The California Basic Educational Skills Test™ (CBEST®) was developed to meet requirements of laws relating to credentialing and employment. This test requirement does not replace any of the other requirements of subject matter knowledge, professional preparation, and practice teaching or field experience applicable to the issuance of credentials. The CBEST is designed to test basic reading, mathematics, and writing skills found to be important for the job of an educator; the test is not designed to measure the ability to teach those skills.
The California legislation that established the CBEST directed the State Superintendent of Public Instruction, in conjunction with the Commission on Teacher Credentialing (CTC) and an Advisory Board consisting of a majority of educators from California classrooms, to develop the CBEST. The development of the CBEST included definition of the primary skills to be tested; test-item writing and review for relevance to the specified skill areas; field testing; a validity study focusing on the accuracy, fairness, clarity, and job relevance of each test item; bias reviews; standard-setting studies; and determination of the passing scores. Since the initial development of the CBEST, new test items have been developed by contractors and all items have been reviewed by committees of California educators to verify that they meet test specifications adopted by the CTC and are free of bias.
The Evaluation Systems group of Pearson was contracted by the CTC to assist in the development, administration, and scoring of the CBEST.
Basic Skills Testing Options for California
Prior to the passage of Senate Bill (SB) 1186 (Chap. 518, Stats. 2008), the following three options were the only options available to satisfy the California basic skills requirement needed for the issuance of most Commission documents:
- passage of the CBEST
- passage of a basic skills examination from another state
- passage of all three subtests of CSET: Multiple Subjects plus the CSET: Writing Skills (for more information about this option, view the California Subject Examinations for TeachersŪ [CSETŪ] information at www.ctcexams.nesinc.com)
On January 1, 2009, SB 1186 added two more options for satisfying the basic skills requirement. These additional options are as follows:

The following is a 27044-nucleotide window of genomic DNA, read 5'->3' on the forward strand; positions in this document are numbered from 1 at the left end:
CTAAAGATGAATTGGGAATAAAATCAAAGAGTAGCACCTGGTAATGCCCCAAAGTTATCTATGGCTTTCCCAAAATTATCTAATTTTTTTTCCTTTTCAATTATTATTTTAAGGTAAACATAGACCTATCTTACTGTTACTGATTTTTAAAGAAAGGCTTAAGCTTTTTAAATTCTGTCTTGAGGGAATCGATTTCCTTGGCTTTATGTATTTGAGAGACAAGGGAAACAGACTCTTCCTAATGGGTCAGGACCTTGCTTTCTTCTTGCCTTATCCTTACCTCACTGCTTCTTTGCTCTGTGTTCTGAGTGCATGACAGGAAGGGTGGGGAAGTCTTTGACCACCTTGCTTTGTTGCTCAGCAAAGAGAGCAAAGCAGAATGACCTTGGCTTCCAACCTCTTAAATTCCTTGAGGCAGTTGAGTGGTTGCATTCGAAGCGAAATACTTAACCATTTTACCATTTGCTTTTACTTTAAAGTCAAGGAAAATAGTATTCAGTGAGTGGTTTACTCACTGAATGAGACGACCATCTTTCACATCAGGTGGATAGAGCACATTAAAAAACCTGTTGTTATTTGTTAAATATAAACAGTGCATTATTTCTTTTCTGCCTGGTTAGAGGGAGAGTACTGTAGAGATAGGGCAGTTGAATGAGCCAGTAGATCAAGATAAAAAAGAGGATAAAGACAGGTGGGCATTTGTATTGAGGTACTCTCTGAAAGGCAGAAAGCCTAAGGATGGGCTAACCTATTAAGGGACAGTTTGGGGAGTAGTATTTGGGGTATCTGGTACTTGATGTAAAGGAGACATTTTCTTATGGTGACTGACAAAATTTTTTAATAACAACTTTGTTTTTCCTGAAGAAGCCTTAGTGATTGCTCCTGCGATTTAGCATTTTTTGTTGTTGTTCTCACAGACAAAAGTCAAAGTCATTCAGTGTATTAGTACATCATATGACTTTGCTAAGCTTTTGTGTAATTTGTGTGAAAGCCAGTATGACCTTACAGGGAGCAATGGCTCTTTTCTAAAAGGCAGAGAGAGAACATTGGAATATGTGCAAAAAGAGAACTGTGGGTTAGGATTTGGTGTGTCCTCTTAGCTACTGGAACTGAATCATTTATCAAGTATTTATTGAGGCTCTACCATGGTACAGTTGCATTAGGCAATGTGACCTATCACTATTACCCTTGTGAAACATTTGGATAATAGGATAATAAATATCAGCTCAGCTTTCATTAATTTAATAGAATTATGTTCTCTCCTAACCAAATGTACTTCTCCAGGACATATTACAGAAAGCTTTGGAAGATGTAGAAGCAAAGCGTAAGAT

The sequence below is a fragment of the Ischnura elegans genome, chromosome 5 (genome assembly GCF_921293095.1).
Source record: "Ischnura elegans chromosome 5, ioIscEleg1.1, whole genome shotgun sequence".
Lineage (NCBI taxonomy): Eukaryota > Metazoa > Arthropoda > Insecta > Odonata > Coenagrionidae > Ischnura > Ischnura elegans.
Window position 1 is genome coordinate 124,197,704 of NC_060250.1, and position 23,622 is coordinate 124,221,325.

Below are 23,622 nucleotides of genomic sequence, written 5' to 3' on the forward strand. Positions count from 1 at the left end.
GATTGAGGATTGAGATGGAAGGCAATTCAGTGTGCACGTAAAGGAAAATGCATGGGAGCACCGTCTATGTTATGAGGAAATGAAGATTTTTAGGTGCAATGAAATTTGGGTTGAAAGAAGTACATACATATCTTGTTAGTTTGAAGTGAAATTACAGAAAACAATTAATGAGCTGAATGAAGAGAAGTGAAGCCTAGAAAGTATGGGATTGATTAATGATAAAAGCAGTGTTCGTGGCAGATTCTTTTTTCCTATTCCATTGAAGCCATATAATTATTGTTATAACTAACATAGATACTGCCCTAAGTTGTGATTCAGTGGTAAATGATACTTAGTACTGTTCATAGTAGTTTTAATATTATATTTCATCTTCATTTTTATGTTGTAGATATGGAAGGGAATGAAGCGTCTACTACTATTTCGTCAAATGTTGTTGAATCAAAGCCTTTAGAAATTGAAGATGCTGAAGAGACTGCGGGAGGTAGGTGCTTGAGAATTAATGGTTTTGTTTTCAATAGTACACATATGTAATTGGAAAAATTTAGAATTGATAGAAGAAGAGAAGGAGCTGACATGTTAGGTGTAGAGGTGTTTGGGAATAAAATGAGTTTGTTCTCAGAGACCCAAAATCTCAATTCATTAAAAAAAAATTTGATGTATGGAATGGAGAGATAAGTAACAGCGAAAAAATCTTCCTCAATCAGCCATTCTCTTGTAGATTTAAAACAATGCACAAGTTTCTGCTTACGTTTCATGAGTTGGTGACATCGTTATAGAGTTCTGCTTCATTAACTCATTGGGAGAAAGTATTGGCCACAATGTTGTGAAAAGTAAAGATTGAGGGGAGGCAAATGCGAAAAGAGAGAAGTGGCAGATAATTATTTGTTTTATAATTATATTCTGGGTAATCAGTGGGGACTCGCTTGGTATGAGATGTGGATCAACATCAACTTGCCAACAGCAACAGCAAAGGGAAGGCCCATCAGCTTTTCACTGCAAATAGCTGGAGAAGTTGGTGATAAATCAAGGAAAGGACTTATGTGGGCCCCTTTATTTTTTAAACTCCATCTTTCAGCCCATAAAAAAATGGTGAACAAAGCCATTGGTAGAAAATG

- passage of both of the English and Mathematics sections of the California State University (CSU) Early Assessment Program (EAP), showing status as "College Ready" or "Exempt" in each section
- passage of both of the California State University placement examinations: the English Placement Test (EPT) and the Entry Level Mathematics Test (ELM). The EPT passing score is 151 or higher. The current ELM passing score is 50 or higher, while the passing score for the ELM taken prior to March 2003 is 550 or higher.
Sections from different examination options may not be combined; candidates must pass one option in its entirety. Regardless of the option used, once a basic skills examination is passed, the score is valid indefinitely.
Please see the CTC website at www.ctc.ca.gov for more information about the different examination options for certification. The basic skills requirement may also be a condition of California employment. Please contact the agency where you are considering employment for information.
CBEST Test Design
The CBEST consists of three sections: Reading, Mathematics, and Writing. CBEST test specifications, including information about the skills eligible for testing in each section, are available on the CBEST website by selecting "Test Specifications."
The examination is delivered in English, and all responses must be in English.
Tests may include some questions that will not count toward an examinee's score. These questions are placed on the test in order to collect information about how they will perform under actual testing conditions.
Reading section (50 multiple-choice questions). The questions in this section assess your ability to comprehend information presented in written passages, tables, and graphs. The materials used in the test will vary in level of difficulty and complexity and are drawn from a variety of fields. No questions require outside knowledge; all the questions are related to a particular passage and can be answered on the basis of information provided in the passage.
The Reading section questions are from two skill factors: (1) critical analysis and evaluation, and (2) comprehension and research skills. Approximately 40 percent of the questions from this section are drawn from the critical analysis and evaluation area, and approximately 60 percent are drawn from the comprehension and research skills area.
Mathematics section (50 multiple-choice questions). The questions in this section require you to solve mathematical problems. Most of the questions are presented as word problems.
The Mathematics section questions are from three skill factors: (1) estimation, measurement, and statistical principles; (2) computation and problem solving; and (3) numerical and graphic relationships. Approximately 30 percent of the questions from this section are drawn from the estimation, measurement, and statistical principles area; approximately 35 percent are drawn from the computation and problem-solving area; and approximately 35 percent are drawn from the numerical and graphic relationships area.
Writing section (2 essay topics). This section includes two writing topics that assess your ability to write effectively. You must respond to both topics. One topic asks you to analyze a given situation or statement; the other asks you to write about a specified personal experience. You are not expected to demonstrate any specialized knowledge in your responses.
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